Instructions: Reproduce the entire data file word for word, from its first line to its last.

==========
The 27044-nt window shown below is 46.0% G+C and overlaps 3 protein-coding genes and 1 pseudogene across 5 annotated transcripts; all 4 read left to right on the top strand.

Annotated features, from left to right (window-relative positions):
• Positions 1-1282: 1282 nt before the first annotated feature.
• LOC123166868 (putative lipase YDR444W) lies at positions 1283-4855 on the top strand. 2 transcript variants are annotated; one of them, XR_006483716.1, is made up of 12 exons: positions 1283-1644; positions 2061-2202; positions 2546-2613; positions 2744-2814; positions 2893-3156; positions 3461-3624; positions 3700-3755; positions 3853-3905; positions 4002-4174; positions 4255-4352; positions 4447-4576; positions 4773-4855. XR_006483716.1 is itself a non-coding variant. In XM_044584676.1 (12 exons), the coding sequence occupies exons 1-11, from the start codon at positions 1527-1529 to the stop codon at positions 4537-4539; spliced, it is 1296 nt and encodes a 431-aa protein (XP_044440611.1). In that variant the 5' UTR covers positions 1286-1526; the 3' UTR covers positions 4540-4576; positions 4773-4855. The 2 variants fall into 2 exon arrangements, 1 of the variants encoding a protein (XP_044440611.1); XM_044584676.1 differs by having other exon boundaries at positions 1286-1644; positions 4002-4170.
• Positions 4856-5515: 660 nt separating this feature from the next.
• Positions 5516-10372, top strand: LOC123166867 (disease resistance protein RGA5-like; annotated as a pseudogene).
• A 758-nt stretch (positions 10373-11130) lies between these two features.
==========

The 27044-nt window shown below is 46.0% G+C and overlaps 3 protein-coding genes and 1 pseudogene across 5 annotated transcripts; all 4 read left to right on the top strand.

Annotated features, from left to right (window-relative positions):
• Positions 1-1282: 1282 nt before the first annotated feature.
• LOC123166868 (putative lipase YDR444W) lies at positions 1283-4855 on the top strand. 2 transcript variants are annotated; one of them, XR_006483716.1, is made up of 12 exons: positions 1283-1644; positions 2061-2202; positions 2546-2613; positions 2744-2814; positions 2893-3156; positions 3461-3624; positions 3700-3755; positions 3853-3905; positions 4002-4174; positions 4255-4352; positions 4447-4576; positions 4773-4855. XR_006483716.1 is itself a non-coding variant. In XM_044584676.1 (12 exons), the coding sequence occupies exons 1-11, from the start codon at positions 1527-1529 to the stop codon at positions 4537-4539; spliced, it is 1296 nt and encodes a 431-aa protein (XP_044440611.1). In that variant the 5' UTR covers positions 1286-1526; the 3' UTR covers positions 4540-4576; positions 4773-4855. The 2 variants fall into 2 exon arrangements, 1 of the variants encoding a protein (XP_044440611.1); XM_044584676.1 differs by having other exon boundaries at positions 1286-1644; positions 4002-4170.
• Positions 4856-5515: 660 nt separating this feature from the next.
• Positions 5516-10372, top strand: LOC123166867 (disease resistance protein RGA5-like; annotated as a pseudogene).
• A 758-nt stretch (positions 10373-11130) lies between these two features.